Crispin: Does a growing and changing customer base influence how media companies gather insights? How has the profile of the average Paramount consumer evolved over the last decade, and what factors do you believe are driving these changes?
Yes and no. Many media companies – Paramount included – used to function primarily as B2B2C companies. They marketed their services to other businesses (like cable/satellite companies), who then packaged, bundled, and marketed their services to consumers. With the advent of direct-to-consumer streaming businesses, this is now different, and many of these companies have a direct connection to their consumers for the first time. This takes some adaptation of how you think about your business and your consumers. For the first time, we can actually directly talk to our users.
“The users themselves haven’t really changed – they are still excited by the entertainment we produce and distribute and are now just consuming it on a wider spectrum of platforms and distribution channels.”
Crispin: Is it easier to differentiate between traditional network brands and streaming brands?
To a degree – there used to be the channel brand and the distributor/platform brand (cable/satellite company). Most streaming brands share similarities with both and live somewhere in between – their content mix is significantly broader than a single channel, and brand personalities need to reflect that, but it’s not a platform brand that arguably is just providing a delivery function and more removed from content. But of course, the streaming platforms do that also, and if something buffers or takes a while to load, the brand perception is impacted.”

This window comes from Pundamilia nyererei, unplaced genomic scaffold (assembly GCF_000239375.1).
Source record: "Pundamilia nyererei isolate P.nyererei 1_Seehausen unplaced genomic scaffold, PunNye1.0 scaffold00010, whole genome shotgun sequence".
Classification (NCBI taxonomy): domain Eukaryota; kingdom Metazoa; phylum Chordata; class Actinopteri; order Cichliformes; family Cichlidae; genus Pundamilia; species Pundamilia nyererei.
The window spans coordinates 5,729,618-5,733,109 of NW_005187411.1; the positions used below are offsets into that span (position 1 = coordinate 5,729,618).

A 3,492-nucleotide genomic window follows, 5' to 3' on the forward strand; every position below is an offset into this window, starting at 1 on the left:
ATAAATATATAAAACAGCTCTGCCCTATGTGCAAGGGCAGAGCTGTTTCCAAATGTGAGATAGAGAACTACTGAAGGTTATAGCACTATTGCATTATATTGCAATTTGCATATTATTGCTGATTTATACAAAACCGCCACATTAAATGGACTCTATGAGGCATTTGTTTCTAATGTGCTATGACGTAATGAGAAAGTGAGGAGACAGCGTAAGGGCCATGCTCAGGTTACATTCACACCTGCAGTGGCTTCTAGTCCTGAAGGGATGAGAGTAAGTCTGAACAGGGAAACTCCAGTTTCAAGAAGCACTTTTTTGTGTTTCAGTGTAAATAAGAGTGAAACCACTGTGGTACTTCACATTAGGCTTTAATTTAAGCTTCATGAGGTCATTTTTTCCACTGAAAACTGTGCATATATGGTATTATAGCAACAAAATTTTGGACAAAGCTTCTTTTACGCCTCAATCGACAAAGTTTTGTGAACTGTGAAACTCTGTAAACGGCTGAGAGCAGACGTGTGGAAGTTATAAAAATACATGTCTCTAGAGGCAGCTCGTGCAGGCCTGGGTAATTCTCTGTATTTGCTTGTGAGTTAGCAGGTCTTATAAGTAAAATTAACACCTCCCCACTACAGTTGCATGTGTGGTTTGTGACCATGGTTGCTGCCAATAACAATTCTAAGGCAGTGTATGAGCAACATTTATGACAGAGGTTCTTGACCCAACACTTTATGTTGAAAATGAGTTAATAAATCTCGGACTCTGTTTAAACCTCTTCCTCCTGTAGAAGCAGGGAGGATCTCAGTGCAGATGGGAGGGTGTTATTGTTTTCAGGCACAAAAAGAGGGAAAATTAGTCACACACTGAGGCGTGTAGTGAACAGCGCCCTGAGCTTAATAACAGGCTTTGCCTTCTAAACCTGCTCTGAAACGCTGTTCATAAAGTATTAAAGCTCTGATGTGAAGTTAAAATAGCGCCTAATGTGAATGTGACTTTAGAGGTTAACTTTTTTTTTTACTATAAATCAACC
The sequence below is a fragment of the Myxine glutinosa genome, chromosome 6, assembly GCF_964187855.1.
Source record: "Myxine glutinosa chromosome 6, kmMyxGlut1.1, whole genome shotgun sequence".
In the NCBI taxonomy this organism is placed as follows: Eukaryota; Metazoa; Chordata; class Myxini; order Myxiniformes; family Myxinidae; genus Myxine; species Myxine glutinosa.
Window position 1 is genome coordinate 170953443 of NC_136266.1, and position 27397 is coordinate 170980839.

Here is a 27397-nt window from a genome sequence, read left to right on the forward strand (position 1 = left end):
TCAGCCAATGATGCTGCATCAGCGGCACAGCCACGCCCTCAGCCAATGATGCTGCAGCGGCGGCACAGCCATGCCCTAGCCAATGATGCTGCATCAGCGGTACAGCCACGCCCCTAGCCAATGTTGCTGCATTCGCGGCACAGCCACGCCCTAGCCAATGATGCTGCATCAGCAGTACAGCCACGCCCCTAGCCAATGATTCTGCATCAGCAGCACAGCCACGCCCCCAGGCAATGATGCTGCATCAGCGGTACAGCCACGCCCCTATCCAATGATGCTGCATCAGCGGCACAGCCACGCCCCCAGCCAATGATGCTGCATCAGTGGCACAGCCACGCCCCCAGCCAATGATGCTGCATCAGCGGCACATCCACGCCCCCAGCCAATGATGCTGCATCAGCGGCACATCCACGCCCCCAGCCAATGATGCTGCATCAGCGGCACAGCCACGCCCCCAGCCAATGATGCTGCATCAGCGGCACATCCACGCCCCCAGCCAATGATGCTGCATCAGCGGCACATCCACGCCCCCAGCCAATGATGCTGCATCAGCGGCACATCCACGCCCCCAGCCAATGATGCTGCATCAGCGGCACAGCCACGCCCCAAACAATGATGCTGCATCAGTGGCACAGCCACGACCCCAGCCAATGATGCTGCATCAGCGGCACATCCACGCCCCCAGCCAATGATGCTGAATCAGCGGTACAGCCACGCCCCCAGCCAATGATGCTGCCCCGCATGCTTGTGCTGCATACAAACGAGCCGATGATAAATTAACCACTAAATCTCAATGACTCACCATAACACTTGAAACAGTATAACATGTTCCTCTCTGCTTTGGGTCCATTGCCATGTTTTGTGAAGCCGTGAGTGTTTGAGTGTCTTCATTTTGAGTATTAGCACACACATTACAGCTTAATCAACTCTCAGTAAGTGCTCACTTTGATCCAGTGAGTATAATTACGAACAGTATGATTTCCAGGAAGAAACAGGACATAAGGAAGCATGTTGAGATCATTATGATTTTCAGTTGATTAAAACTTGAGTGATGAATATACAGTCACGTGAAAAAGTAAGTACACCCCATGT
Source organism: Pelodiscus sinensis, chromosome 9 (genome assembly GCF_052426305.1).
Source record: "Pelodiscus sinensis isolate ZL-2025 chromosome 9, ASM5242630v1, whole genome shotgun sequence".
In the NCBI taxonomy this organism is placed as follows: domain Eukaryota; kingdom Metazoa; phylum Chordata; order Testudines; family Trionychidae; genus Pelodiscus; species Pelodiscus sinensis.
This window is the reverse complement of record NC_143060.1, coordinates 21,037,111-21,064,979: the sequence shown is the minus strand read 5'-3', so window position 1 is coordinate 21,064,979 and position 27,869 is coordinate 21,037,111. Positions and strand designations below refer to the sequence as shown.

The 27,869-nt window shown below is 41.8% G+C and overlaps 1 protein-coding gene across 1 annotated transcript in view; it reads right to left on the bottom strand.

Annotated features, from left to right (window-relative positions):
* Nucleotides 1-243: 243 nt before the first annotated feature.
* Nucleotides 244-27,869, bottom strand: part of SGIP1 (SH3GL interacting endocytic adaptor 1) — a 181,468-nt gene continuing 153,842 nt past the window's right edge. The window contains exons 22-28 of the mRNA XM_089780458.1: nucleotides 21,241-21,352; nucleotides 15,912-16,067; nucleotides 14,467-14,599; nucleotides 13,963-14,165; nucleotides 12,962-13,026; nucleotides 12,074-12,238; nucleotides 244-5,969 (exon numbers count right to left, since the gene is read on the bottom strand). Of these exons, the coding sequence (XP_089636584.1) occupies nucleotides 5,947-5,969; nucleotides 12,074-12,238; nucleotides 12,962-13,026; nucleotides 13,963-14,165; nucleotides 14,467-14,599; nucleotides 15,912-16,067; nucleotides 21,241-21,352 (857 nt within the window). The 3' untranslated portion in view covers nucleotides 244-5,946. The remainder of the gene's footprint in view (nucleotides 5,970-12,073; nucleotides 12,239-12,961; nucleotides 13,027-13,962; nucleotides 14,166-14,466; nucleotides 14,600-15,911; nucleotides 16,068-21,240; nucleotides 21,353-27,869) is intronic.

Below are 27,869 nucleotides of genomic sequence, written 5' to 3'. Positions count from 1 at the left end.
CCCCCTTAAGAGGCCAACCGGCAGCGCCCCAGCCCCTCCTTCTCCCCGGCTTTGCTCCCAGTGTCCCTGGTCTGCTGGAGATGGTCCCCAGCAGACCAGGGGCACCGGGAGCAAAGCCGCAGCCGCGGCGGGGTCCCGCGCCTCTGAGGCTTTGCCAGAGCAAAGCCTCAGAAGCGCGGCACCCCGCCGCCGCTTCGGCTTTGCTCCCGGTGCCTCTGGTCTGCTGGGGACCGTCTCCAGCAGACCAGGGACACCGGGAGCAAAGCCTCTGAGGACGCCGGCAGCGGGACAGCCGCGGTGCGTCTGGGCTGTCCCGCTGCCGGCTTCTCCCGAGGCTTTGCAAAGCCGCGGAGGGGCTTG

Crispin: What are the key differentiating factors for understanding your customers: frequency of use, demographics (gender, age, ethnicity), geographies (US vs. Europe)?
We look at our consumers in various different ways – from segmenting the market as a whole to looking at streaming users on their own to content preferences within the market and our platforms. Gender, age, and ethnicity are used more as outputs – to describe groups of users rather than as input.
“Geography is still a significant input, though. We look at our products globally but do of. course live in the real world where the competitive and cultural environment is different in each market. We have to take that into consideration and, as a result, are also reaching different business decisions by market – an example is our distribution strategy and the partners we chose in each market, like Amazon Channels, Sky, Canal+, TVING, etc.”